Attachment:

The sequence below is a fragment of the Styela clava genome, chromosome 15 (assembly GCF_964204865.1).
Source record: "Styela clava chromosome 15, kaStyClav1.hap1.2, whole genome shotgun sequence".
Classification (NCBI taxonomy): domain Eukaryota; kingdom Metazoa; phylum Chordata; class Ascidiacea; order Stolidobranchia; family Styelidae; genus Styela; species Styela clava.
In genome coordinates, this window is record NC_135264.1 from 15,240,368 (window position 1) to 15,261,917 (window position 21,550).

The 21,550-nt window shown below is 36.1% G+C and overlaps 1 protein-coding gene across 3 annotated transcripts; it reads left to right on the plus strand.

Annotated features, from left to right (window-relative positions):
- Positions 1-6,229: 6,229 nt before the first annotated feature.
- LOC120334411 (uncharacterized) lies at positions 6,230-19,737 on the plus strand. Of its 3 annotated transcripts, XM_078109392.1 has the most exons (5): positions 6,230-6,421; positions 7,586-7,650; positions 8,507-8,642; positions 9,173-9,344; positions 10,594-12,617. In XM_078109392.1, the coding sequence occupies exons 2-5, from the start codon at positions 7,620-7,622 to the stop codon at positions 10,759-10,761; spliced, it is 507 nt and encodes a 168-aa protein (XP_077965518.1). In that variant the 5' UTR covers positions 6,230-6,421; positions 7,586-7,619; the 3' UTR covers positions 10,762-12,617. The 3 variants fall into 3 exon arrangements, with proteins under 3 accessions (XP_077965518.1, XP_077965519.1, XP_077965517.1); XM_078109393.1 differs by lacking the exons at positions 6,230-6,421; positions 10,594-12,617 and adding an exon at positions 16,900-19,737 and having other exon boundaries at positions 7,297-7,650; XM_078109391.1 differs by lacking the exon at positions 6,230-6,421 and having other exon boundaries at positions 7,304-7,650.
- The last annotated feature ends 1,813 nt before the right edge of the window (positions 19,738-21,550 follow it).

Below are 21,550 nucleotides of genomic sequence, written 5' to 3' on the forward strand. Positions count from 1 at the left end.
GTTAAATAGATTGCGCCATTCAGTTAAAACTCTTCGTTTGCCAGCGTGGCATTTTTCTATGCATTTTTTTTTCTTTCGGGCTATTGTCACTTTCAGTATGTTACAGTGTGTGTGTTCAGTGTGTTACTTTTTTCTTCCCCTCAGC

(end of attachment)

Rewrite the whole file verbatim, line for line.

The sequence below is a fragment of the Styela clava genome, chromosome 15 (assembly GCF_964204865.1).
Source record: "Styela clava chromosome 15, kaStyClav1.hap1.2, whole genome shotgun sequence".
Classification (NCBI taxonomy): domain Eukaryota; kingdom Metazoa; phylum Chordata; class Ascidiacea; order Stolidobranchia; family Styelidae; genus Styela; species Styela clava.
In genome coordinates, this window is record NC_135264.1 from 15,240,368 (window position 1) to 15,261,917 (window position 21,550).

The 21,550-nt window shown below is 36.1% G+C and overlaps 1 protein-coding gene across 3 annotated transcripts; it reads left to right on the plus strand.

Annotated features, from left to right (window-relative positions):
- Positions 1-6,229: 6,229 nt before the first annotated feature.
- LOC120334411 (uncharacterized) lies at positions 6,230-19,737 on the plus strand. Of its 3 annotated transcripts, XM_078109392.1 has the most exons (5): positions 6,230-6,421; positions 7,586-7,650; positions 8,507-8,642; positions 9,173-9,344; positions 10,594-12,617. In XM_078109392.1, the coding sequence occupies exons 2-5, from the start codon at positions 7,620-7,622 to the stop codon at positions 10,759-10,761; spliced, it is 507 nt and encodes a 168-aa protein (XP_077965518.1). In that variant the 5' UTR covers positions 6,230-6,421; positions 7,586-7,619; the 3' UTR covers positions 10,762-12,617. The 3 variants fall into 3 exon arrangements, with proteins under 3 accessions (XP_077965518.1, XP_077965519.1, XP_077965517.1); XM_078109393.1 differs by lacking the exons at positions 6,230-6,421; positions 10,594-12,617 and adding an exon at positions 16,900-19,737 and having other exon boundaries at positions 7,297-7,650; XM_078109391.1 differs by lacking the exon at positions 6,230-6,421 and having other exon boundaries at positions 7,304-7,650.
- The last annotated feature ends 1,813 nt before the right edge of the window (positions 19,738-21,550 follow it).

Below are 21,550 nucleotides of genomic sequence, written 5' to 3' on the forward strand. Positions count from 1 at the left end.
GTTAAATAGATTGCGCCATTCAGTTAAAACTCTTCGTTTGCCAGCGTGGCATTTTTCTATGCATTTTTTTTTCTTTCGGGCTATTGTCACTTTCAGTATGTTACAGTGTGTGTGTTCAGTGTGTTACTTTTTTCTTCCCCTCAGC